This biome is the only one in which huge mushrooms can spawn naturally and mooshrooms are the only mobs that can spawn here, this includes underground and in or on player made structures. Mob spawners do still work in this biome, so some care should still be taken when exploring underground.

These biomes are often very hard to find, placed far away from spawn and any large landmass. Though some known seeds spawn you directly in or next to this biome.

Ocean

These massive open water biomes can be up to 25000 blocks wide and easily 30 blocks deep, making it seem like they’re never ending.

The occasional island may be found when passing through this biome, though there’s rarely an island large enough to sustain any form of life. These small islands do form a great challenge for players who are looking for a more difficult form of survival.

The bottom of the ocean is made mostly out of sand, clay and stone. From the surface ravines, dungeons and abandoned mineshafts can be found easily, due to the light from torches, though once one dives down, the water becomes darker and darker, lowering visibility and increasing the risk of drowning if you can’t find your way back.

Plains

Large, flat, open fields of grass cover this biome. The occasional hill and tree are scattered scarcely in this biome.

Small ponds are very common and NPC villages can often be found here as well, which are especially easy to spot due to the lack of any view obstruction.

Due to the lack of trees to obstruct your sight and the relatively flatness, this biome is often chosen to build in, as it requires less time to clear an area to build in.

Swamp

This biome is mostly flat with occasional hills and is filled with trees covered in vines. These trees can spawn in the water. Many shallow pools of dirt, clay and sand cover most of the top layer.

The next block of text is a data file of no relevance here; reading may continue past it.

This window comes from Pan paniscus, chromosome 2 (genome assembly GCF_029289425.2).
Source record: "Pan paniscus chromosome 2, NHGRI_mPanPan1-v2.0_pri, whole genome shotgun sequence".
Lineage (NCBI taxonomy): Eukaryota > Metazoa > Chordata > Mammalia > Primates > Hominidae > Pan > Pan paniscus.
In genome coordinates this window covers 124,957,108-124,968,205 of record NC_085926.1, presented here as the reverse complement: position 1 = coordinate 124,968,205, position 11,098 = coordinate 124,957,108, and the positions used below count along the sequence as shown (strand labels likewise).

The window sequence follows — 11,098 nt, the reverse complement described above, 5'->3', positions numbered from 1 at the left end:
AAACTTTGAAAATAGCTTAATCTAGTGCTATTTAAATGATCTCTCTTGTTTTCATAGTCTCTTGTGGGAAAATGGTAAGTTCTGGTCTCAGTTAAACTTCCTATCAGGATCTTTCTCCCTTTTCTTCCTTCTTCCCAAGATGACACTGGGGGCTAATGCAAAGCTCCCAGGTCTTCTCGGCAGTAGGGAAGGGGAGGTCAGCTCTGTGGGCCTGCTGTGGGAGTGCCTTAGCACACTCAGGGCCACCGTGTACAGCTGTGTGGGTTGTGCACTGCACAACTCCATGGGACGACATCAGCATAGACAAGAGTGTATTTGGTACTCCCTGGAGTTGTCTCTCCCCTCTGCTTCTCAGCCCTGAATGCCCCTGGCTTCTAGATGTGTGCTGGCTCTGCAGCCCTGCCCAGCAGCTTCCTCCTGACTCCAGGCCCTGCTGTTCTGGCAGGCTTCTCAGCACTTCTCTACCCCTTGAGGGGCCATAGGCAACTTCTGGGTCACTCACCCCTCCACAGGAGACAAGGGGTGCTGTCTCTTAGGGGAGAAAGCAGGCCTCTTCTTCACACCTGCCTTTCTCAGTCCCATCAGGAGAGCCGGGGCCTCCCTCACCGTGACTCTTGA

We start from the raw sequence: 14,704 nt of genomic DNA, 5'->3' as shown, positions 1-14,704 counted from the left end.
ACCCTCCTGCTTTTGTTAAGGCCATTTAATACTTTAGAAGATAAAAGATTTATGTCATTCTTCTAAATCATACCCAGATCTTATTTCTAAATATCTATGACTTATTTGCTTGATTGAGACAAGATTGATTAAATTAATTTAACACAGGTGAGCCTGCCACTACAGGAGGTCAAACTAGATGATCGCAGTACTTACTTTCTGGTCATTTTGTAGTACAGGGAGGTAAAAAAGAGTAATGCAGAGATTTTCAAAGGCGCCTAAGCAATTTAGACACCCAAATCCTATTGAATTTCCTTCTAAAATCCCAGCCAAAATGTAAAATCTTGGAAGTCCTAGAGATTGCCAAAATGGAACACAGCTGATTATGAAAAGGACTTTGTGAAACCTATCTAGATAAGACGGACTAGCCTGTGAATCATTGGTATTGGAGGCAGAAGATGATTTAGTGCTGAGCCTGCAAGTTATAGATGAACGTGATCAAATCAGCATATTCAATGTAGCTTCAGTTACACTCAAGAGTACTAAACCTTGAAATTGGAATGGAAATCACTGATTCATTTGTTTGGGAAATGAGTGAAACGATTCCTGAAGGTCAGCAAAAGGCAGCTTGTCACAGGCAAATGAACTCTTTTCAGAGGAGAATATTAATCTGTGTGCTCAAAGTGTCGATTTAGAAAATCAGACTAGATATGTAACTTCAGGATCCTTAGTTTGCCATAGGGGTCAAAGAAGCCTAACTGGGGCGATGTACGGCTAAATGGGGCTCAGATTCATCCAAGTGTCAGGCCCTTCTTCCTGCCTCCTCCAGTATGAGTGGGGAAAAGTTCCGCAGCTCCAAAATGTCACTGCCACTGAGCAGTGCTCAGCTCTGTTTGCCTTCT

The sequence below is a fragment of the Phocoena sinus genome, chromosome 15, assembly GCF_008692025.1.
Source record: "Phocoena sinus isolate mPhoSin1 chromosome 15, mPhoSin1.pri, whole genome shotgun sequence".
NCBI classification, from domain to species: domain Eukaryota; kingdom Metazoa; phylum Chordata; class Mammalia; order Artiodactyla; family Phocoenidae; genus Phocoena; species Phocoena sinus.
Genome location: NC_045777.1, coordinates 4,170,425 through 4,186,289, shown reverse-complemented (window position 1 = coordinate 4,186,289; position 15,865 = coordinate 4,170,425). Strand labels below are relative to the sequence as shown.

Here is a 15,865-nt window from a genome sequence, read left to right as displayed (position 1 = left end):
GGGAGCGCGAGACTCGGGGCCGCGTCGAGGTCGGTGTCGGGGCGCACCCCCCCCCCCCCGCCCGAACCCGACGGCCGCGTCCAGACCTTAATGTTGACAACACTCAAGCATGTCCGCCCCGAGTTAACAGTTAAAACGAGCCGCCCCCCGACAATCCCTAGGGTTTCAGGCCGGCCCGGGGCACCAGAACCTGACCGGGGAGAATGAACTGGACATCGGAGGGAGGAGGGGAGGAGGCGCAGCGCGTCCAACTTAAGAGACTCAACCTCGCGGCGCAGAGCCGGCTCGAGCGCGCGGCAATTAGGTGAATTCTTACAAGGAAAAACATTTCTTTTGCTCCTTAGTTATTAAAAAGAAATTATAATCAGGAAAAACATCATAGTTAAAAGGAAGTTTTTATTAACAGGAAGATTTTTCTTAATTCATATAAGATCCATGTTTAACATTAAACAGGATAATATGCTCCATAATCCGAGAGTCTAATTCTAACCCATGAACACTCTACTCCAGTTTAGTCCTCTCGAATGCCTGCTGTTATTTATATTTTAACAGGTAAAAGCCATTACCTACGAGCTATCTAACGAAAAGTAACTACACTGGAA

The overall look is much darker than other biomes. Grass, vines, water and leaves are darker in colour in this biome due to the biome shaders, which makes everything look dark and gloomy.

Lily pads are spread generously on the water and sugarcane and mushrooms are also quite common. These lily pads will destroy your boat if you crash into one, so be careful when you explore this biome by boat.

Many players have expressed their disapointment with this biome and discarded it as an annoying and ugly biome. But this biome does offer a great place to build darker themed buildings or villages and can be great for story purposes in adventure maps or for those playing on a role playing server.

Taiga

Large pine tree forests covered in snow is what this biome is all about. The landscape is quite hilly, similar to that of normal forest biomes.

Instead of rain, snow falls gently and silently in this biome, which makes it a more relaxed biome to be in. Snow will only cover the highest blocks, anything below a block won’t be covered. So placing a block 50 blocks high with no other blocks below it, will prevent snow from falling under it, all the way to bedrock.

Taiga biomes are one of the only biomes in which wolves spawn, so if you’re looking for your very own pack of wolves, this is definitely the biome you’ll want to start in.

Tundra

Vast, open fields covered in snow with frozen lakes and rivers make up most of this biome. This biome is often a mixture of vast, open fields of snow and large, massive mountains. Occasional snow fall keeps everything covered in a layer of snow.

These biomes can be enormous, sometimes making it look like there’s no end to them, so if you spawn in one of these biomes but don’t feel like staying here, you’re often better off creating a new world.

The shores of these biomes are usually frozen, which could make it look like the whole ocean froze over.

Sugarcane does spawn in this biome, though they’ll pop out of the ground if the water next to it is frozen, so it can be quite difficult to find sugarcane.

Wolves can also be found in this biome and are easy to spot due to the lack of any view obstruction, like trees.